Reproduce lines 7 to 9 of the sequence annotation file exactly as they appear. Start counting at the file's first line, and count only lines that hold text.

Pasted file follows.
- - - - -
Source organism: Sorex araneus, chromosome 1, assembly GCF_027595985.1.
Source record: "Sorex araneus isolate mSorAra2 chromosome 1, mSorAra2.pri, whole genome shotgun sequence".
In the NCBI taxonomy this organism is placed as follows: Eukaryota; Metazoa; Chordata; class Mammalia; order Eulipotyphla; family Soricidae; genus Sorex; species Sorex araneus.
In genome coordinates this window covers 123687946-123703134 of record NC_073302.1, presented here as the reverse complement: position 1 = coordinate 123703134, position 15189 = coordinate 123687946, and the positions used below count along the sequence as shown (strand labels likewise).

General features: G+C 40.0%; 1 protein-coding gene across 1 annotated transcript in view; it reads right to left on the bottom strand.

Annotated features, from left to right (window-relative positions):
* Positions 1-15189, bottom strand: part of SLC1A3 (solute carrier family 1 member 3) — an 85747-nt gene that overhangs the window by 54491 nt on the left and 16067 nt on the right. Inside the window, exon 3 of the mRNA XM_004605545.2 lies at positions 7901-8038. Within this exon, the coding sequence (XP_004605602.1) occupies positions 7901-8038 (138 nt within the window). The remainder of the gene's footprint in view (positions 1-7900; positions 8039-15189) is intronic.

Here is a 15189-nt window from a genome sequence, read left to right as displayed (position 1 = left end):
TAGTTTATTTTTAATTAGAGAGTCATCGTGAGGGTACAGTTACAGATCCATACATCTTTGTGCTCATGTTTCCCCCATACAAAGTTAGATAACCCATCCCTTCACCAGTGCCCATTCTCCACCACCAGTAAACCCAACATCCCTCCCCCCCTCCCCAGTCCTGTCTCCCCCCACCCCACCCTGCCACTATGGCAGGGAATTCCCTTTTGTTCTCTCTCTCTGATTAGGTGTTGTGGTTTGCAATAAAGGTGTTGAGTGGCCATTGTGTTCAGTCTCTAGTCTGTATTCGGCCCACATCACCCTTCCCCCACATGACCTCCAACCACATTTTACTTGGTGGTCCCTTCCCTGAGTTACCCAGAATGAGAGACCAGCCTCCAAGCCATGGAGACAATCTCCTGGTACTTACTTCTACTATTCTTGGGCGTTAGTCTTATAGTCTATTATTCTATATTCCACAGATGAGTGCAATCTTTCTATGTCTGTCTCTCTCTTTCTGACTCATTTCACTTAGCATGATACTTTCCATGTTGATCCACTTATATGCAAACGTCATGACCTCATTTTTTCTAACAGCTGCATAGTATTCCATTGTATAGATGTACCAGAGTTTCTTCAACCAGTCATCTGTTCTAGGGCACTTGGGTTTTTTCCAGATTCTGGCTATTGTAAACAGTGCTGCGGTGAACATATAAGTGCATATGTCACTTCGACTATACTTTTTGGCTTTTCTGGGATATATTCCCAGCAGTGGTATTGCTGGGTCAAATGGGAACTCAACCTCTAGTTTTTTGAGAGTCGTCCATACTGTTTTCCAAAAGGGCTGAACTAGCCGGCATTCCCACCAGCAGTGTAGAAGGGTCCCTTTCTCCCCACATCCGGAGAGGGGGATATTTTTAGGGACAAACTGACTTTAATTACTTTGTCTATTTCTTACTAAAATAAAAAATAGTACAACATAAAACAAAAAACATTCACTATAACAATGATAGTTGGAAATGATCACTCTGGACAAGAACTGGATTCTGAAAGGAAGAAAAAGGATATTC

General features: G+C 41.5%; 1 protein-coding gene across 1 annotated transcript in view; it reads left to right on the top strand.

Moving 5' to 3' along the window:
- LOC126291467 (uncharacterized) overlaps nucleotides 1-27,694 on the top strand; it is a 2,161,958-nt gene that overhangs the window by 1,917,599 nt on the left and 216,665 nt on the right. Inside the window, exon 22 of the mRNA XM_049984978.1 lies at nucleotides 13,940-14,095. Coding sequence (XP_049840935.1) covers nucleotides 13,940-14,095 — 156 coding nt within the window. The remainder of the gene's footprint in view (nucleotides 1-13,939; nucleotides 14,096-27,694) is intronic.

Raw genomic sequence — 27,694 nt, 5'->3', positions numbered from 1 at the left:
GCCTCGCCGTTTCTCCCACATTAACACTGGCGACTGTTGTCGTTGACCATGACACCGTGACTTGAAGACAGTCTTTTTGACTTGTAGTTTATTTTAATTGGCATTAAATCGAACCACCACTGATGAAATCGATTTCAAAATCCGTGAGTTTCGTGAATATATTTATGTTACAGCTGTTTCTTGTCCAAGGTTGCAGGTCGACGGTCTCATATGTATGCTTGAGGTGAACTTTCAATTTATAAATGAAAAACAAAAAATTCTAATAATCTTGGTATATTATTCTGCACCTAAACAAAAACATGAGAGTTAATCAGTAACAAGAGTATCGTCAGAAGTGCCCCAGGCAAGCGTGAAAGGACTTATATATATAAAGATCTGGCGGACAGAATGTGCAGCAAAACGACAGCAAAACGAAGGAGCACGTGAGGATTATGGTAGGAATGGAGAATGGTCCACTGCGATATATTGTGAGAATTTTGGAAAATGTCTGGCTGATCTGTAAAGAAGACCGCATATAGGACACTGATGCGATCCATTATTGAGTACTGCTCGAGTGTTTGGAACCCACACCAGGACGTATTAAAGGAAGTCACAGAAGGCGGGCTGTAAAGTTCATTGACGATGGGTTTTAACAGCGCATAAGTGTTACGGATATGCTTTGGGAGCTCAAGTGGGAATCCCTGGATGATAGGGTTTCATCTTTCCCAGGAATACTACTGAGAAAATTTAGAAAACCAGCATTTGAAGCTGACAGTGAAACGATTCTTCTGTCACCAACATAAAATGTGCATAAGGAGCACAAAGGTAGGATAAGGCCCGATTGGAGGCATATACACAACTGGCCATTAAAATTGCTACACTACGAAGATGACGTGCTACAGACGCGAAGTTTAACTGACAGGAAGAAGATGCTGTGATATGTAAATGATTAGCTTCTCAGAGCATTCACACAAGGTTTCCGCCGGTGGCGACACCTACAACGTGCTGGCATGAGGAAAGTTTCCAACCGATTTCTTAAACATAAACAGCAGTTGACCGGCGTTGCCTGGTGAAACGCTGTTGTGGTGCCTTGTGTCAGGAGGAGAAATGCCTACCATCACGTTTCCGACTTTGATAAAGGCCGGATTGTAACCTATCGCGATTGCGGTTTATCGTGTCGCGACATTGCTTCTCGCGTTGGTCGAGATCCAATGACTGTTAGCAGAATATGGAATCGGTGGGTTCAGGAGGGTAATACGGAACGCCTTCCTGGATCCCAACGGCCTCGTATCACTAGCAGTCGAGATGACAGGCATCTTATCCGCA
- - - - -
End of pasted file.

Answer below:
* Positions 1-15189, bottom strand: part of SLC1A3 (solute carrier family 1 member 3) — an 85747-nt gene that overhangs the window by 54491 nt on the left and 16067 nt on the right. Inside the window, exon 3 of the mRNA XM_004605545.2 lies at positions 7901-8038. Within this exon, the coding sequence (XP_004605602.1) occupies positions 7901-8038 (138 nt within the window). The remainder of the gene's footprint in view (positions 1-7900; positions 8039-15189) is intronic.

Here is a 15189-nt window from a genome sequence, read left to right as displayed (position 1 = left end):
TAGTTTATTTTTAATTAGAGAGTCATCGTGAGGGTACAGTTACAGATCCATACATCTTTGTGCTCATGTTTCCCCCATACAAAGTTAGATAACCCATCCCTTCACCAGTGCCCATTCTCCACCACCAGTAAACCCAACATCCCTCCCCCCCTCCCCAGTCCTGTCTCCCCCCACCCCACCCTGCCACTATGGCAGGGAATTCCCTTTTGTTCTCTCTCTCTGATTAGGTGTTGTGGTTTGCAATAAAGGTGTTGAGTGGCCATTGTGTTCAGTCTCTAGTCTGTATTCGGCCCACATCACCCTTCCCCCACATGACCTCCAACCACATTTTACTTGGTGGTCCCTTCCCTGAGTTACCCAGAATGAGAGACCAGCCTCCAAGCCATGGAGACAATCTCCTGGTACTTACTTCTACTATTCTTGGGCGTTAGTCTTATAGTCTATTATTCTATATTCCACAGATGAGTGCAATCTTTCTATGTCTGTCTCTCTCTTTCTGACTCATTTCACTTAGCATGATACTTTCCATGTTGATCCACTTATATGCAAACGTCATGACCTCATTTTTTCTAACAGCTGCATAGTATTCCATTGTATAGATGTACCAGAGTTTCTTCAACCAGTCATCTGTTCTAGGGCACTTGGGTTTTTTCCAGATTCTGGCTATTGTAAACAGTGCTGCGGTGAACATATAAGTGCATATGTCACTTCGACTATACTTTTTGGCTTTTCTGGGATATATTCCCAGCAGTGGTATTGCTGGGTCAAATGGGAACTCAACCTCTAGTTTTTTGAGAGTCGTCCATACTGTTTTCCAAAAGGGCTGAACTAGCCGGCATTCCCACCAGCAGTGTAGAAGGGTCCCTTTCTCCCCACATCCGGAGAGGGGGATATTTTTAGGGACAAACTGACTTTAATTACTTTGTCTATTTCTTACTAAAATAAAAAATAGTACAACATAAAACAAAAAACATTCACTATAACAATGATAGTTGGAAATGATCACTCTGGACAAGAACTGGATTCTGAAAGGAAGAAAAAGGATATTC